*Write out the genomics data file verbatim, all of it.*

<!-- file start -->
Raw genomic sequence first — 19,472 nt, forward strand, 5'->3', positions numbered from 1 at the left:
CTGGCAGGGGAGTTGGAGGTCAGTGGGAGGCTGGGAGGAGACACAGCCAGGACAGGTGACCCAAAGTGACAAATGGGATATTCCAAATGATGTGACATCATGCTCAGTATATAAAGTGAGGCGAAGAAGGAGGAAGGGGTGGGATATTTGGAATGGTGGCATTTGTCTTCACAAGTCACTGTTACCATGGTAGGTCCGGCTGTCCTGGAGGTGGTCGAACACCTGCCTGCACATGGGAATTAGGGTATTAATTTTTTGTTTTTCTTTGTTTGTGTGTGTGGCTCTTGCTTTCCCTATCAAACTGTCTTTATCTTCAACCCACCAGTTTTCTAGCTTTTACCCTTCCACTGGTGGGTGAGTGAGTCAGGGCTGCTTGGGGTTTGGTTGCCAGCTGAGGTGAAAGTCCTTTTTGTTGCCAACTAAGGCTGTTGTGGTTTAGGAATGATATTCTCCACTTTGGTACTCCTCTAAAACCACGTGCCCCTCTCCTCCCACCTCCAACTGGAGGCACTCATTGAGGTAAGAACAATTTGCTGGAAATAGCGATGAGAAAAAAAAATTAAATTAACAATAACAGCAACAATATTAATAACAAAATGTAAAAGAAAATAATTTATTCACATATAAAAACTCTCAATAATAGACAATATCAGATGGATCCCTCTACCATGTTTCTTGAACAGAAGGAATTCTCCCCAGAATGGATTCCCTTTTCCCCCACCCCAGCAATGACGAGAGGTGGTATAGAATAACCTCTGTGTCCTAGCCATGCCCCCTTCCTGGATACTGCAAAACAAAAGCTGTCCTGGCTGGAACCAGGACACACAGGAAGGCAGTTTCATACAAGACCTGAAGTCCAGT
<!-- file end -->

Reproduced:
Raw genomic sequence first — 19,472 nt, forward strand, 5'->3', positions numbered from 1 at the left:
CTGGCAGGGGAGTTGGAGGTCAGTGGGAGGCTGGGAGGAGACACAGCCAGGACAGGTGACCCAAAGTGACAAATGGGATATTCCAAATGATGTGACATCATGCTCAGTATATAAAGTGAGGCGAAGAAGGAGGAAGGGGTGGGATATTTGGAATGGTGGCATTTGTCTTCACAAGTCACTGTTACCATGGTAGGTCCGGCTGTCCTGGAGGTGGTCGAACACCTGCCTGCACATGGGAATTAGGGTATTAATTTTTTGTTTTTCTTTGTTTGTGTGTGTGGCTCTTGCTTTCCCTATCAAACTGTCTTTATCTTCAACCCACCAGTTTTCTAGCTTTTACCCTTCCACTGGTGGGTGAGTGAGTCAGGGCTGCTTGGGGTTTGGTTGCCAGCTGAGGTGAAAGTCCTTTTTGTTGCCAACTAAGGCTGTTGTGGTTTAGGAATGATATTCTCCACTTTGGTACTCCTCTAAAACCACGTGCCCCTCTCCTCCCACCTCCAACTGGAGGCACTCATTGAGGTAAGAACAATTTGCTGGAAATAGCGATGAGAAAAAAAAATTAAATTAACAATAACAGCAACAATATTAATAACAAAATGTAAAAGAAAATAATTTATTCACATATAAAAACTCTCAATAATAGACAATATCAGATGGATCCCTCTACCATGTTTCTTGAACAGAAGGAATTCTCCCCAGAATGGATTCCCTTTTCCCCCACCCCAGCAATGACGAGAGGTGGTATAGAATAACCTCTGTGTCCTAGCCATGCCCCCTTCCTGGATACTGCAAAACAAAAGCTGTCCTGGCTGGAACCAGGACACACAGGAAGGCAGTTTCATACAAGACCTGAAGTCCAGT